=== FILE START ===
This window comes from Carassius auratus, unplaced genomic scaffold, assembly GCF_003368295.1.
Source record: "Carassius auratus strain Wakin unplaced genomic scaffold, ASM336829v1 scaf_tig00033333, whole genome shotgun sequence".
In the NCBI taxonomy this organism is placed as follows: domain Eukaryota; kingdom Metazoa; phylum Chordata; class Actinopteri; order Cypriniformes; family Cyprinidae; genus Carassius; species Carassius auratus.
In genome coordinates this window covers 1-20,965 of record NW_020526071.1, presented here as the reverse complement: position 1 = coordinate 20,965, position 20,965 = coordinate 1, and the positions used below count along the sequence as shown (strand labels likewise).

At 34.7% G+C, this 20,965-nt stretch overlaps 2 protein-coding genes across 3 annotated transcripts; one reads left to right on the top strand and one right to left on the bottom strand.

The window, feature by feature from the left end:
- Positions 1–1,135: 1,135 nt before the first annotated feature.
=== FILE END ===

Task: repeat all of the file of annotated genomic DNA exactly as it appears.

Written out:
This window comes from Carassius auratus, unplaced genomic scaffold, assembly GCF_003368295.1.
Source record: "Carassius auratus strain Wakin unplaced genomic scaffold, ASM336829v1 scaf_tig00033333, whole genome shotgun sequence".
In the NCBI taxonomy this organism is placed as follows: domain Eukaryota; kingdom Metazoa; phylum Chordata; class Actinopteri; order Cypriniformes; family Cyprinidae; genus Carassius; species Carassius auratus.
In genome coordinates this window covers 1-20,965 of record NW_020526071.1, presented here as the reverse complement: position 1 = coordinate 20,965, position 20,965 = coordinate 1, and the positions used below count along the sequence as shown (strand labels likewise).

At 34.7% G+C, this 20,965-nt stretch overlaps 2 protein-coding genes across 3 annotated transcripts; one reads left to right on the top strand and one right to left on the bottom strand.

The window, feature by feature from the left end:
- Positions 1–1,135: 1,135 nt before the first annotated feature.